National Domestic and Family Violence Bench Book
‘Aggravated assault’ – ‘Alcohol’ – ‘Evidence of distress’ – ‘Expert testimony’ – ‘Physical violence and harm’ – ‘Uncooperative witness’
Charge/s: Aggravated assault – (Circumstance of aggravation: that the defendant committed the offence knowing the victim was his domestic partner.)
Appeal Type: Appeal against conviction.
Facts: The defendant assaulted the victim by pushing her onto the floor with his knees in her back, twisting her arms and forcing her face into the floor. At trial, the defendant claimed he was acting in self-defence. Both the defendant and the victim were severely intoxicated.
Whether the Magistrate erred by not taking into account inconsistencies in the victim’s evidence.
Whether the Magistrate should have left certain matters for expert evidence.
Whether the Magistrate erred by relying on evidence of the victim’s distress as observed by police.
Decision and Reasoning: Blue J dismissed all grounds of appeal.
In relation to the inconsistencies in the victim’s account, his Honour at  stated that the Magistrate in fact did consider this in relation to the victim’s credibility as a witness, but it did not have a substantial impact on the case. The second ground of appeal, which was that the victim gave new information in cross-examination that she had not previously given in her witness statements was dismissed for similar reasons (See ). The third ground of appeal was that the Magistrate failed to have regard to the victim’s ‘guarded and defensive’ answers during cross-examination. This was rejected – the Magistrate had the benefit of seeing the victim give evidence. It was open to him to make a favourable assessment of her credibility.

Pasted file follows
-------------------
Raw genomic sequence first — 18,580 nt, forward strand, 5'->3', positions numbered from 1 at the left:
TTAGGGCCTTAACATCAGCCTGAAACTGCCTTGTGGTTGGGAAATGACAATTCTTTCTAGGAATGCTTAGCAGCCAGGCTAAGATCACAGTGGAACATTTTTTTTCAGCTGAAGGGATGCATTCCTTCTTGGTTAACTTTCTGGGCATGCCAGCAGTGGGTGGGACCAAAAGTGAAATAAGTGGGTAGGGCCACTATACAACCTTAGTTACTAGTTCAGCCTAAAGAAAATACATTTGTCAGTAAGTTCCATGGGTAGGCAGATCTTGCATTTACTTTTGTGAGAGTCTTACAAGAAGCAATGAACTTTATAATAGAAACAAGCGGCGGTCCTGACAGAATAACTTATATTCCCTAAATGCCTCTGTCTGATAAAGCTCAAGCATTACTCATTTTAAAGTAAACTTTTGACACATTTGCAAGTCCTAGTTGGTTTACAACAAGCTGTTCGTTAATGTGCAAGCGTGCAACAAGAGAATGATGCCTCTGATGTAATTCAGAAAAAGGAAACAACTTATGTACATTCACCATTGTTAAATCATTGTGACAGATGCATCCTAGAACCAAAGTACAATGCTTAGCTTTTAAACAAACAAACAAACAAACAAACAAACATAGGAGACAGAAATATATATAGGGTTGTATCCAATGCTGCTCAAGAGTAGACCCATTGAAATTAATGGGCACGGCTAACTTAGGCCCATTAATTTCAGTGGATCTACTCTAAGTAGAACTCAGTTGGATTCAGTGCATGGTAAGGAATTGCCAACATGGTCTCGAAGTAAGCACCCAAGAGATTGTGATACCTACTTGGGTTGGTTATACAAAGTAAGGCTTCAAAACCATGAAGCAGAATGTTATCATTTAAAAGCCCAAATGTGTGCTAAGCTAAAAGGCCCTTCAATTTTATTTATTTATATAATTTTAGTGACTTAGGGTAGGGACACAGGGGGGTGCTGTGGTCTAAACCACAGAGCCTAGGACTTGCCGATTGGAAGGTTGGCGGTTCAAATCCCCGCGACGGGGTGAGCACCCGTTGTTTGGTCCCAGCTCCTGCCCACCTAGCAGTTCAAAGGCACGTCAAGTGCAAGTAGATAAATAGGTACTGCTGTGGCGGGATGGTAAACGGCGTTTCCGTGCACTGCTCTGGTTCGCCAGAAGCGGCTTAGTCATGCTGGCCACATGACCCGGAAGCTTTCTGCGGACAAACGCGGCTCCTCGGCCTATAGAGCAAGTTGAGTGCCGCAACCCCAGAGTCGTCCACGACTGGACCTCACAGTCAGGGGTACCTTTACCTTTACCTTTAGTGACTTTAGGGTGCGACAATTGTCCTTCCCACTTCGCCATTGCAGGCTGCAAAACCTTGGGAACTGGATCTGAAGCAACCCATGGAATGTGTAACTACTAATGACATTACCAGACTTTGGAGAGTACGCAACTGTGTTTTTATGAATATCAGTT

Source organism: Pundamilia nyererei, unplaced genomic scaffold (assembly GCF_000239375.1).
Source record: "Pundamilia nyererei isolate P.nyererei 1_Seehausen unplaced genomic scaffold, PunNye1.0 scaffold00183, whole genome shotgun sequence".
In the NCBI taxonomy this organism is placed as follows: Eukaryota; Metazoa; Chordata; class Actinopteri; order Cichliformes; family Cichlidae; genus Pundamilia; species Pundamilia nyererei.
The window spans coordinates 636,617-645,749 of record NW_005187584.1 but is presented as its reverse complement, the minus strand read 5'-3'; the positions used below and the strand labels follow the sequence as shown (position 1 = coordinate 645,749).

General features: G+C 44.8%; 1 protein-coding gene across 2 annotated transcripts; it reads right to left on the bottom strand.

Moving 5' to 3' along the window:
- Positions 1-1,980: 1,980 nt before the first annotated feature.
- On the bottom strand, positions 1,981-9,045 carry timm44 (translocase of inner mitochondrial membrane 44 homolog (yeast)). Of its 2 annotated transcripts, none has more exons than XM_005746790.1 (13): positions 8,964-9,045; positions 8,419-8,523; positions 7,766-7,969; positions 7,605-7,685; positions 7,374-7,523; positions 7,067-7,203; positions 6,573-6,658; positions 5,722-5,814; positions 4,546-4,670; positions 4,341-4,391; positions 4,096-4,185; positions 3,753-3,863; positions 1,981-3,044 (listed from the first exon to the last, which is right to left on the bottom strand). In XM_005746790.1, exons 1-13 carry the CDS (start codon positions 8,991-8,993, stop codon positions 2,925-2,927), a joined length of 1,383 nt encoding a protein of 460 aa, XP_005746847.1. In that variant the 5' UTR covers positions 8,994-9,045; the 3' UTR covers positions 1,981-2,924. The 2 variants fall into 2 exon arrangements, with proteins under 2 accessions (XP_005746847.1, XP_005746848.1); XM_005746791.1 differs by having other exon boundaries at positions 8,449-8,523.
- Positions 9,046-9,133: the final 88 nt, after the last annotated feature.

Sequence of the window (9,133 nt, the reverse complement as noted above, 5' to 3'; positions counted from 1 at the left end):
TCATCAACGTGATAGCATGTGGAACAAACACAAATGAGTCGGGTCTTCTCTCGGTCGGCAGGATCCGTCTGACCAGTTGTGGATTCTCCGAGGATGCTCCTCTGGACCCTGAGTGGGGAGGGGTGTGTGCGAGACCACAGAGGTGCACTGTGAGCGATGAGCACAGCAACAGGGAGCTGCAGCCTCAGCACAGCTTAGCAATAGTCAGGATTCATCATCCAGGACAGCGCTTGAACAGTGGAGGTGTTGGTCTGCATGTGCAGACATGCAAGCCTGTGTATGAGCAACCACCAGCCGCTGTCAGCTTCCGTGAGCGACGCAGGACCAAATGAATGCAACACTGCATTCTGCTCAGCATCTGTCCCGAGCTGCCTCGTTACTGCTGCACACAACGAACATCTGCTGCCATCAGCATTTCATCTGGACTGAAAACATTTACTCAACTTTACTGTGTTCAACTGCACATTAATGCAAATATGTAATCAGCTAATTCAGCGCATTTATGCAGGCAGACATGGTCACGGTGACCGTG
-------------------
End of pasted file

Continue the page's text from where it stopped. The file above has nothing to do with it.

Blue J acknowledged that had the Magistrate gone further in making conclusions regarding the consistency of bruises to the victim’s back with the victim’s account and the potential effect of alcohol on self-control, this may have transgressed into the realms of expert evidence. However, the Magistrate only made limited use of his own common sense and experience when making conclusions with respect to the bruises on the victim’s back and the potential impact of alcohol. It is common knowledge that - alcohol can reduce inhibitions which can lead to a loss of self-control and if a person is disposed to be aggressive, alcohol can lead a person to act aggressively. The Magistrate was entitled to make limited use of these observations without needing expert evidence.
On the defendant’s version of events, the victim’s distress was caused by embarrassment about, among other things, her own conduct of striking and slapping the defendant. Blue J held that it was not self-evident that a person in the victim’s position would have exhibited distress as a result of embarrassment as submitted by the defendant. The Magistrate was not obliged to expressly reject this possibility. He used the evidence of distress legitimately.